I see you, mama, with your sweet little boy, who is perfectly average on the outside, and everything but average under his skin. I see you struggling at meal time because he will only eat cereal, but screams when his clumsy fingers spill food on his shirt, as he can’t endure the feel of spilt food.
I feel you, lady, with the screaming kid in the restaurant, getting dirty looks from all the patrons. I feel your heart beating fast as someone makes loud, rude comments from across the room about your precious child. Their ignorance prevents their empathy. You know it’s their loss, but it still hurts.
I understand you, mama bear, tired of making phone calls, trying to make sense of insurance and referrals and IEPs and OT and PT and speech. I get it when you sacrifice a normal life and career to do everything you can to make sure your son gets therapy. I know how you ache when after all that, after years of phone calls and meetings and therapy your child still rarely puts two words together, and still won’t feed himself at age four (well, he’ll try, but the food ends up on his lap or the floor every time).
I get it, autism mommy, when you’re happy that your toddler is hitting milestones, but that joy is tempered by the fact that your older child hasn’t hit them yet. I know how it feels that they’re twins when they’re actually years apart. I get how developmental delay has consumed your life. How getting ready to go somewhere, getting the kids in bed, or meal times in general take twice as long as they should because you’re doing everything. How you don’t want your kids to grow up – but sometimes – you really, really wish they could.
I’ve been there, Supermom. That moment when your kid is playing around (never with, always just around) other kids and some socially inappropriate behavior causes you to explain, “he has autism.” Because they can’t tell by looking.
I know what it’s like when you’ve waited years for your child to say “I love you,” or to tell you how their day went, or even why they’re crying at any given moment, but you can only guess. And you have no idea if you’ll get to experience that special moment – when he tells you what he feels using words.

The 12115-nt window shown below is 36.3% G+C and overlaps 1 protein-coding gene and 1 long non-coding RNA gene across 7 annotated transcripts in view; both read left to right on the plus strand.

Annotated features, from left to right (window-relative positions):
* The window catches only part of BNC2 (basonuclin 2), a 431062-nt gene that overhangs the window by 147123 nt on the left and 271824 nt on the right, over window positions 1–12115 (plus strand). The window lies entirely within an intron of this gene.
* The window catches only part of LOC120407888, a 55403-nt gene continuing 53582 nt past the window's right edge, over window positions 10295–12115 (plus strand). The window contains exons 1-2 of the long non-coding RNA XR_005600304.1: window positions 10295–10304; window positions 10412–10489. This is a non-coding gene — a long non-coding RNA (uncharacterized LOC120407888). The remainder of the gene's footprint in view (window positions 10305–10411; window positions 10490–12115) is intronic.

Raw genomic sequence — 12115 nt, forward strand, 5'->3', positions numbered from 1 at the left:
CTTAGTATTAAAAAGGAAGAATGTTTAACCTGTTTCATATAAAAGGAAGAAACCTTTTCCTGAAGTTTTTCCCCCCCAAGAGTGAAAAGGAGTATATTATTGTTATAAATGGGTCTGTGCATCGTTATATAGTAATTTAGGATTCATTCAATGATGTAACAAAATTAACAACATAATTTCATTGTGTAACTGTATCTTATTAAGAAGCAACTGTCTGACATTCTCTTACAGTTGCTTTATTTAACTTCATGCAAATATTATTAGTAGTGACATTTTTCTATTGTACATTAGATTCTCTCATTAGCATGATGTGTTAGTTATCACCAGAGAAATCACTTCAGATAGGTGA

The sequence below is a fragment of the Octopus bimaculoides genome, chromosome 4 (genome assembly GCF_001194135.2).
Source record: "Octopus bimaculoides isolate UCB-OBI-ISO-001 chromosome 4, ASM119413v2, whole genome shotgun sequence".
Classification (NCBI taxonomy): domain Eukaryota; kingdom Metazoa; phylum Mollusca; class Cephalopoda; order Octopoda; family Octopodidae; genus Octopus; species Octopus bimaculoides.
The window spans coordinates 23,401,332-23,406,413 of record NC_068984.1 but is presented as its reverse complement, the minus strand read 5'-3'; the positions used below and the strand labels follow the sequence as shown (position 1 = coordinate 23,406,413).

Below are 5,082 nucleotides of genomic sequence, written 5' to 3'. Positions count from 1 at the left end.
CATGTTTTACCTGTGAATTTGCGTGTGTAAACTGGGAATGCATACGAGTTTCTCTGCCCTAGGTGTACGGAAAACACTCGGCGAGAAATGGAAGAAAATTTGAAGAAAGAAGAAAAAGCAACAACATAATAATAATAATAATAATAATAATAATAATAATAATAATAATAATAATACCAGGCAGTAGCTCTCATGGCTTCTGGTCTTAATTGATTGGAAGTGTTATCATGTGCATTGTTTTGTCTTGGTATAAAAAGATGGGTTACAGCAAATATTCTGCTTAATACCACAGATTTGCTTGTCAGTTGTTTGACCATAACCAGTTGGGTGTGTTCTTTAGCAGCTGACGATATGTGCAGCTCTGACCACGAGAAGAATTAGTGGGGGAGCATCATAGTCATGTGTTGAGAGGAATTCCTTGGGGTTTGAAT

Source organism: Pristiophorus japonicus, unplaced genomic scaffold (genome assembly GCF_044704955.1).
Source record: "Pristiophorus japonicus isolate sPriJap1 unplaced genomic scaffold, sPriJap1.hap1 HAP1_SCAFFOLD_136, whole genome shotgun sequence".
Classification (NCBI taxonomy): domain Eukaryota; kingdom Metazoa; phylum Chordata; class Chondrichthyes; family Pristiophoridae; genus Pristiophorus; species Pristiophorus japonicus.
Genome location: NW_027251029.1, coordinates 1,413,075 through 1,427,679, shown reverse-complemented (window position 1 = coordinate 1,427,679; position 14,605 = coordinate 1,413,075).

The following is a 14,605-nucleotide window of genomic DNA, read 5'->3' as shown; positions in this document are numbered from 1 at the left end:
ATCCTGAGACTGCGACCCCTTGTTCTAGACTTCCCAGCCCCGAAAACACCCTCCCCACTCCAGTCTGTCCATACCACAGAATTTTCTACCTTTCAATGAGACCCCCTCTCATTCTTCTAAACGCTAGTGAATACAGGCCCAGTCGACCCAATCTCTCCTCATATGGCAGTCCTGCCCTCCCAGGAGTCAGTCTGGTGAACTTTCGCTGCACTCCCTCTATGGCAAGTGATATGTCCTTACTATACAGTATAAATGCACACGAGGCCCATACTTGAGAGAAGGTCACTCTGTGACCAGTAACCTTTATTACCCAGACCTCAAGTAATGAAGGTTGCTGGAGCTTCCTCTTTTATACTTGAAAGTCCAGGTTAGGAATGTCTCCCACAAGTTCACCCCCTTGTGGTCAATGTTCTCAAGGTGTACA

I know your fear, mommy crusader, that one day your son will run from you and get lost in a crowd. Having no understanding of danger, he will place his life at risk. I understand the multiple door locks, the ever-present stroller (even though he’s way too old for it), all the family activities like hiking and swimming that simply aren’t practical. I get it.
But more importantly …
God sees your tears. He counts all the aches in your heart as your child repeatedly scores low on developmental evaluations. He remembers the crushing pain when you first received the diagnosis, and he’s counted all the tears since. He watches you as you watch your child stimming, not judging, just thankful that he’s able to calm and regulate himself.
God feels your heart. The immeasurable affection for your child that drives you to do super-human things. He put it there. The determination to give your child everything you can to help them succeed. He gave you that, too.
He also sees your failures. Those moments when you could’ve done more, but you didn’t, because you were so tired or frustrated. The moments when you lost your cool and you screamed at him. When your patience ran out.
He doesn’t promise that you will be enough for your child. He didn’t choose you because you were strong. He never intended for you to walk this path alone. He did promise to never leave you, to give you wisdom, strength, and hope, and to advocate for you as you advocate for your child. He did promise to surround your child with angels and to watch over them as they sleep. He did promise that His love is enough.
I see you mama, in your yearning, weakness, and exhaustion. But more importantly, God sees you, and He’s been with you every step of the way.